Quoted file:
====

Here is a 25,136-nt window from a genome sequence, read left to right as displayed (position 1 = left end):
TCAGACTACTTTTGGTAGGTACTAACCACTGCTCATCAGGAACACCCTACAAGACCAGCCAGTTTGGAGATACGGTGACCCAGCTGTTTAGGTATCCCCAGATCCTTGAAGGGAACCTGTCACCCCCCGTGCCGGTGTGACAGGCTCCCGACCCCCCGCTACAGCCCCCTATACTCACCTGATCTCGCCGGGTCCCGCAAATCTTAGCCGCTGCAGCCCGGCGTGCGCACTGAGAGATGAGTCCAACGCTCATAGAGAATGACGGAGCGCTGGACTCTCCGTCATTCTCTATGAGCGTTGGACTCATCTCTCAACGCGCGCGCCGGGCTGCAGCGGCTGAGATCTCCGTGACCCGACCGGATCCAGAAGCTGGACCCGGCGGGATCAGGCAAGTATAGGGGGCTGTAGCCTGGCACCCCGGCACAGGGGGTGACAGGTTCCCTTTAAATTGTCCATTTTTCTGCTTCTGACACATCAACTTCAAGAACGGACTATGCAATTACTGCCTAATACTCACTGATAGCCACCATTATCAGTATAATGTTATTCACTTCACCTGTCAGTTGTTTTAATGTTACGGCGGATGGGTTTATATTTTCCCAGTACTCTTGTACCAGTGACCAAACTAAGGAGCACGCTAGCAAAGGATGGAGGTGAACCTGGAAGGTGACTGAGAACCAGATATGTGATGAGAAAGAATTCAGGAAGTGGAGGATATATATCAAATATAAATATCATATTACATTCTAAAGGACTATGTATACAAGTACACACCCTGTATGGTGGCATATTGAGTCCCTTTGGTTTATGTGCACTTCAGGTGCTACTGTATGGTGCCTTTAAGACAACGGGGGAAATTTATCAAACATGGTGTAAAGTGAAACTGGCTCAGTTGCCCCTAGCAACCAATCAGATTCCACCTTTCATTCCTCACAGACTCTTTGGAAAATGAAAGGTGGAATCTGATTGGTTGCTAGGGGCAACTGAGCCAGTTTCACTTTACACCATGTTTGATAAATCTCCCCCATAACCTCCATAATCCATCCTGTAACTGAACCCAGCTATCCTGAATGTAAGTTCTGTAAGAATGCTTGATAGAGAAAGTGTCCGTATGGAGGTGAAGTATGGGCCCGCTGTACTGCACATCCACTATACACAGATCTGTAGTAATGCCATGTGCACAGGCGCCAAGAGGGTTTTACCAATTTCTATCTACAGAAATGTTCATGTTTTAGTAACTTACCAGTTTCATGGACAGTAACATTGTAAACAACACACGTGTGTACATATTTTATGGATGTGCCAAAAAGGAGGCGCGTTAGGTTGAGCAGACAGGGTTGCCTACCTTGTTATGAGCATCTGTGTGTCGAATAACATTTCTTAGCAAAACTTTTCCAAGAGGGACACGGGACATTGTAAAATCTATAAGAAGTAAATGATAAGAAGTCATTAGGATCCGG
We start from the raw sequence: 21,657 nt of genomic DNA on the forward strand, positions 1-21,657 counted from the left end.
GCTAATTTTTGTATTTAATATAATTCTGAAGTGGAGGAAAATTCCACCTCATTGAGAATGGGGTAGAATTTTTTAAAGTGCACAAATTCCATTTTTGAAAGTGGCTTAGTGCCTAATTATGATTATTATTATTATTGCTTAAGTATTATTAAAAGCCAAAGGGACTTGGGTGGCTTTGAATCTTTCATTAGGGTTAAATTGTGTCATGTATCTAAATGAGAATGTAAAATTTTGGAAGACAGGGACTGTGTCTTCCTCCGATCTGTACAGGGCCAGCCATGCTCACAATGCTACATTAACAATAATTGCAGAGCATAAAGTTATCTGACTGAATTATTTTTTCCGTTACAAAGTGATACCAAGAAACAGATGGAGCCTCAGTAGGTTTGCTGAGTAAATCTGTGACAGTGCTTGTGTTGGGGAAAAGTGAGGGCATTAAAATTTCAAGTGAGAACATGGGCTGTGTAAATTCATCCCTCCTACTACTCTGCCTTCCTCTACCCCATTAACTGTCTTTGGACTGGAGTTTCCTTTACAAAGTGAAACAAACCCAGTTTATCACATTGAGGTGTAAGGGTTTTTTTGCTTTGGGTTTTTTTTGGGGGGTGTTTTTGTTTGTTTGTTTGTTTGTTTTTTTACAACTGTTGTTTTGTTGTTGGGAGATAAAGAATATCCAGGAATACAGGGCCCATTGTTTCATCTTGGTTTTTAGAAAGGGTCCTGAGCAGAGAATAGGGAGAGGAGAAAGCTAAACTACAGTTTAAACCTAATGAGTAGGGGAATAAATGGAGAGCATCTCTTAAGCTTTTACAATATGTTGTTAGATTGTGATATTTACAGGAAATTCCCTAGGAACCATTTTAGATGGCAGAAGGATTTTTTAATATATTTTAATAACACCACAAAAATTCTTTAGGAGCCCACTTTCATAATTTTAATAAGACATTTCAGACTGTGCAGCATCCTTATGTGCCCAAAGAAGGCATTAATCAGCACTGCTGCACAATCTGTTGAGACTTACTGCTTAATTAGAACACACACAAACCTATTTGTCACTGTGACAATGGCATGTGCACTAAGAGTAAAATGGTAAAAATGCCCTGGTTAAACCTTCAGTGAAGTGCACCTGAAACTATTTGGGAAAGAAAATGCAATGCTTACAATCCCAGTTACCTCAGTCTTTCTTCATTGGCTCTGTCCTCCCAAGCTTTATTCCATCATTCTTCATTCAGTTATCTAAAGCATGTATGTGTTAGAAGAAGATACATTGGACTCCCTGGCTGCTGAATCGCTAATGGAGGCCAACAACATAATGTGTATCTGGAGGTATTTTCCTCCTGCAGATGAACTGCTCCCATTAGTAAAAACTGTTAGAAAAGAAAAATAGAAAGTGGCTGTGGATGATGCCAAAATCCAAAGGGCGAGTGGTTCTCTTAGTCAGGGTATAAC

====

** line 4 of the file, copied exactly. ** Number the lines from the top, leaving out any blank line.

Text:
GCTAATTTTTGTATTTAATATAATTCTGAAGTGGAGGAAAATTCCACCTCATTGAGAATGGGGTAGAATTTTTTAAAGTGCACAAATTCCATTTTTGAAAGTGGCTTAGTGCCTAATTATGATTATTATTATTATTGCTTAAGTATTATTAAAAGCCAAAGGGACTTGGGTGGCTTTGAATCTTTCATTAGGGTTAAATTGTGTCATGTATCTAAATGAGAATGTAAAATTTTGGAAGACAGGGACTGTGTCTTCCTCCGATCTGTACAGGGCCAGCCATGCTCACAATGCTACATTAACAATAATTGCAGAGCATAAAGTTATCTGACTGAATTATTTTTTCCGTTACAAAGTGATACCAAGAAACAGATGGAGCCTCAGTAGGTTTGCTGAGTAAATCTGTGACAGTGCTTGTGTTGGGGAAAAGTGAGGGCATTAAAATTTCAAGTGAGAACATGGGCTGTGTAAATTCATCCCTCCTACTACTCTGCCTTCCTCTACCCCATTAACTGTCTTTGGACTGGAGTTTCCTTTACAAAGTGAAACAAACCCAGTTTATCACATTGAGGTGTAAGGGTTTTTTTGCTTTGGGTTTTTTTTGGGGGGTGTTTTTGTTTGTTTGTTTGTTTGTTTTTTTACAACTGTTGTTTTGTTGTTGGGAGATAAAGAATATCCAGGAATACAGGGCCCATTGTTTCATCTTGGTTTTTAGAAAGGGTCCTGAGCAGAGAATAGGGAGAGGAGAAAGCTAAACTACAGTTTAAACCTAATGAGTAGGGGAATAAATGGAGAGCATCTCTTAAGCTTTTACAATATGTTGTTAGATTGTGATATTTACAGGAAATTCCCTAGGAACCATTTTAGATGGCAGAAGGATTTTTTAATATATTTTAATAACACCACAAAAATTCTTTAGGAGCCCACTTTCATAATTTTAATAAGACATTTCAGACTGTGCAGCATCCTTATGTGCCCAAAGAAGGCATTAATCAGCACTGCTGCACAATCTGTTGAGACTTACTGCTTAATTAGAACACACACAAACCTATTTGTCACTGTGACAATGGCATGTGCACTAAGAGTAAAATGGTAAAAATGCCCTGGTTAAACCTTCAGTGAAGTGCACCTGAAACTATTTGGGAAAGAAAATGCAATGCTTACAATCCCAGTTACCTCAGTCTTTCTTCATTGGCTCTGTCCTCCCAAGCTTTATTCCATCATTCTTCATTCAGTTATCTAAAGCATGTATGTGTTAGAAGAAGATACATTGGACTCCCTGGCTGCTGAATCGCTAATGGAGGCCAACAACATAATGTGTATCTGGAGGTATTTTCCTCCTGCAGATGAACTGCTCCCATTAGTAAAAACTGTTAGAAAAGAAAAATAGAAAGTGGCTGTGGATGATGCCAAAATCCAAAGGGCGAGTGGTTCTCTTAGTCAGGGTATAAC